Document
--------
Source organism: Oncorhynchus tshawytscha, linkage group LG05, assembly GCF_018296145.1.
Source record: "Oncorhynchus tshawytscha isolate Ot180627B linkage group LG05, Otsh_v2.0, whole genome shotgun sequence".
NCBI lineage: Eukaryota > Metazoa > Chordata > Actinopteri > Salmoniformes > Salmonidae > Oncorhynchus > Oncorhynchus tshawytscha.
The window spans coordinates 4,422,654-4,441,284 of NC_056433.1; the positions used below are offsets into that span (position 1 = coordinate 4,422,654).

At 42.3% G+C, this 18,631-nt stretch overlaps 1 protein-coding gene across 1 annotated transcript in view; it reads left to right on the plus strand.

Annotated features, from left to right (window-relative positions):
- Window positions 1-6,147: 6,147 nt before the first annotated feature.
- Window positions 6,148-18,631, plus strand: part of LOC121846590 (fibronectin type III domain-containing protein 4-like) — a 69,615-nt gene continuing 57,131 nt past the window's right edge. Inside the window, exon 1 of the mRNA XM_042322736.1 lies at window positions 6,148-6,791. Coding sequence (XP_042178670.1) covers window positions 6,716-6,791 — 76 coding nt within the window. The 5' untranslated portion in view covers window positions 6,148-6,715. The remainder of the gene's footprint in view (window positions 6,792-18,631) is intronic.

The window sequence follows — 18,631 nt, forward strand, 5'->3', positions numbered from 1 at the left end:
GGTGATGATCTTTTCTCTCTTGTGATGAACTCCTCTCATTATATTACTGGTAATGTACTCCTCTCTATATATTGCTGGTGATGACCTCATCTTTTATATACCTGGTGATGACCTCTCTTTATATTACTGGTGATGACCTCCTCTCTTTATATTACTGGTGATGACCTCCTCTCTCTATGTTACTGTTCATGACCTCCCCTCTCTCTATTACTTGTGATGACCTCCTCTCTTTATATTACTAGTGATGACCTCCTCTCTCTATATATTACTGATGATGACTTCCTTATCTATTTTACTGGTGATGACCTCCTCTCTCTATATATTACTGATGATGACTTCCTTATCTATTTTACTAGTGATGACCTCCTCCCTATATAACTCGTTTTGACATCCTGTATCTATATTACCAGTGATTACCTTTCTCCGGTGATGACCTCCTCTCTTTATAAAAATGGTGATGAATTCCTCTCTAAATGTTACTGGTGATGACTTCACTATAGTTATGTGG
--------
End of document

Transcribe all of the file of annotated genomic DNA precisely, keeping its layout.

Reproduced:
Source organism: Oncorhynchus tshawytscha, linkage group LG05, assembly GCF_018296145.1.
Source record: "Oncorhynchus tshawytscha isolate Ot180627B linkage group LG05, Otsh_v2.0, whole genome shotgun sequence".
NCBI lineage: Eukaryota > Metazoa > Chordata > Actinopteri > Salmoniformes > Salmonidae > Oncorhynchus > Oncorhynchus tshawytscha.
The window spans coordinates 4,422,654-4,441,284 of NC_056433.1; the positions used below are offsets into that span (position 1 = coordinate 4,422,654).

At 42.3% G+C, this 18,631-nt stretch overlaps 1 protein-coding gene across 1 annotated transcript in view; it reads left to right on the plus strand.

Annotated features, from left to right (window-relative positions):
- Window positions 1-6,147: 6,147 nt before the first annotated feature.
- Window positions 6,148-18,631, plus strand: part of LOC121846590 (fibronectin type III domain-containing protein 4-like) — a 69,615-nt gene continuing 57,131 nt past the window's right edge. Inside the window, exon 1 of the mRNA XM_042322736.1 lies at window positions 6,148-6,791. Coding sequence (XP_042178670.1) covers window positions 6,716-6,791 — 76 coding nt within the window. The 5' untranslated portion in view covers window positions 6,148-6,715. The remainder of the gene's footprint in view (window positions 6,792-18,631) is intronic.

The window sequence follows — 18,631 nt, forward strand, 5'->3', positions numbered from 1 at the left end:
GGTGATGATCTTTTCTCTCTTGTGATGAACTCCTCTCATTATATTACTGGTAATGTACTCCTCTCTATATATTGCTGGTGATGACCTCATCTTTTATATACCTGGTGATGACCTCTCTTTATATTACTGGTGATGACCTCCTCTCTTTATATTACTGGTGATGACCTCCTCTCTCTATGTTACTGTTCATGACCTCCCCTCTCTCTATTACTTGTGATGACCTCCTCTCTTTATATTACTAGTGATGACCTCCTCTCTCTATATATTACTGATGATGACTTCCTTATCTATTTTACTGGTGATGACCTCCTCTCTCTATATATTACTGATGATGACTTCCTTATCTATTTTACTAGTGATGACCTCCTCCCTATATAACTCGTTTTGACATCCTGTATCTATATTACCAGTGATTACCTTTCTCCGGTGATGACCTCCTCTCTTTATAAAAATGGTGATGAATTCCTCTCTAAATGTTACTGGTGATGACTTCACTATAGTTATGTGG